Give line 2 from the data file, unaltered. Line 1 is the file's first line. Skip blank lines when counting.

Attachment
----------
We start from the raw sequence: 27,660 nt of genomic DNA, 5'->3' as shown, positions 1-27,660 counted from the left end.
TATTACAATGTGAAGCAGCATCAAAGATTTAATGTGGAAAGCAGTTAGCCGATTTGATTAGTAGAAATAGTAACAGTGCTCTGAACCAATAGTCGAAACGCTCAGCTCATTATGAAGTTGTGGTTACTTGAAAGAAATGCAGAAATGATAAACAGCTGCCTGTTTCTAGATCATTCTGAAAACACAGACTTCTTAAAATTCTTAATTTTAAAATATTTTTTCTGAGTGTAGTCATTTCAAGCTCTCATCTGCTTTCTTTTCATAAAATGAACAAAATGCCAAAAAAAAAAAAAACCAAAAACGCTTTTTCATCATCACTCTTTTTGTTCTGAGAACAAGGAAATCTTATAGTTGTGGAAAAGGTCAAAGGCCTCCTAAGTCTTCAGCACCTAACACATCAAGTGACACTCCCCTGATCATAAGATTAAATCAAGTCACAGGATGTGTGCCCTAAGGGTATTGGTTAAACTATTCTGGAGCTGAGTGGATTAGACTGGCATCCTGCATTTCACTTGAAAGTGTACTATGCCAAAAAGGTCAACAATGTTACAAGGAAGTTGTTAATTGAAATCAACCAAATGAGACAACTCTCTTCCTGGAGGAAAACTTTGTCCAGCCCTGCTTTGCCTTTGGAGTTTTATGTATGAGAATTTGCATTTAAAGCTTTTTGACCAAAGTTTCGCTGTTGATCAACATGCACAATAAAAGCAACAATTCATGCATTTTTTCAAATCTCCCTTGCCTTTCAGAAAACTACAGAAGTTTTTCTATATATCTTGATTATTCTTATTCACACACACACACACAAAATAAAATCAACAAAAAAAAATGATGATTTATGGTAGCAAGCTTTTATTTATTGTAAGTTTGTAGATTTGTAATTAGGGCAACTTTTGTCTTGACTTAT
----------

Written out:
TATTACAATGTGAAGCAGCATCAAAGATTTAATGTGGAAAGCAGTTAGCCGATTTGATTAGTAGAAATAGTAACAGTGCTCTGAACCAATAGTCGAAACGCTCAGCTCATTATGAAGTTGTGGTTACTTGAAAGAAATGCAGAAATGATAAACAGCTGCCTGTTTCTAGATCATTCTGAAAACACAGACTTCTTAAAATTCTTAATTTTAAAATATTTTTTCTGAGTGTAGTCATTTCAAGCTCTCATCTGCTTTCTTTTCATAAAATGAACAAAATGCCAAAAAAAAAAAAAACCAAAAACGCTTTTTCATCATCACTCTTTTTGTTCTGAGAACAAGGAAATCTTATAGTTGTGGAAAAGGTCAAAGGCCTCCTAAGTCTTCAGCACCTAACACATCAAGTGACACTCCCCTGATCATAAGATTAAATCAAGTCACAGGATGTGTGCCCTAAGGGTATTGGTTAAACTATTCTGGAGCTGAGTGGATTAGACTGGCATCCTGCATTTCACTTGAAAGTGTACTATGCCAAAAAGGTCAACAATGTTACAAGGAAGTTGTTAATTGAAATCAACCAAATGAGACAACTCTCTTCCTGGAGGAAAACTTTGTCCAGCCCTGCTTTGCCTTTGGAGTTTTATGTATGAGAATTTGCATTTAAAGCTTTTTGACCAAAGTTTCGCTGTTGATCAACATGCACAATAAAAGCAACAATTCATGCATTTTTTCAAATCTCCCTTGCCTTTCAGAAAACTACAGAAGTTTTTCTATATATCTTGATTATTCTTATTCACACACACACACACAAAATAAAATCAACAAAAAAAAATGATGATTTATGGTAGCAAGCTTTTATTTATTGTAAGTTTGTAGATTTGTAATTAGGGCAACTTTTGTCTTGACTTAT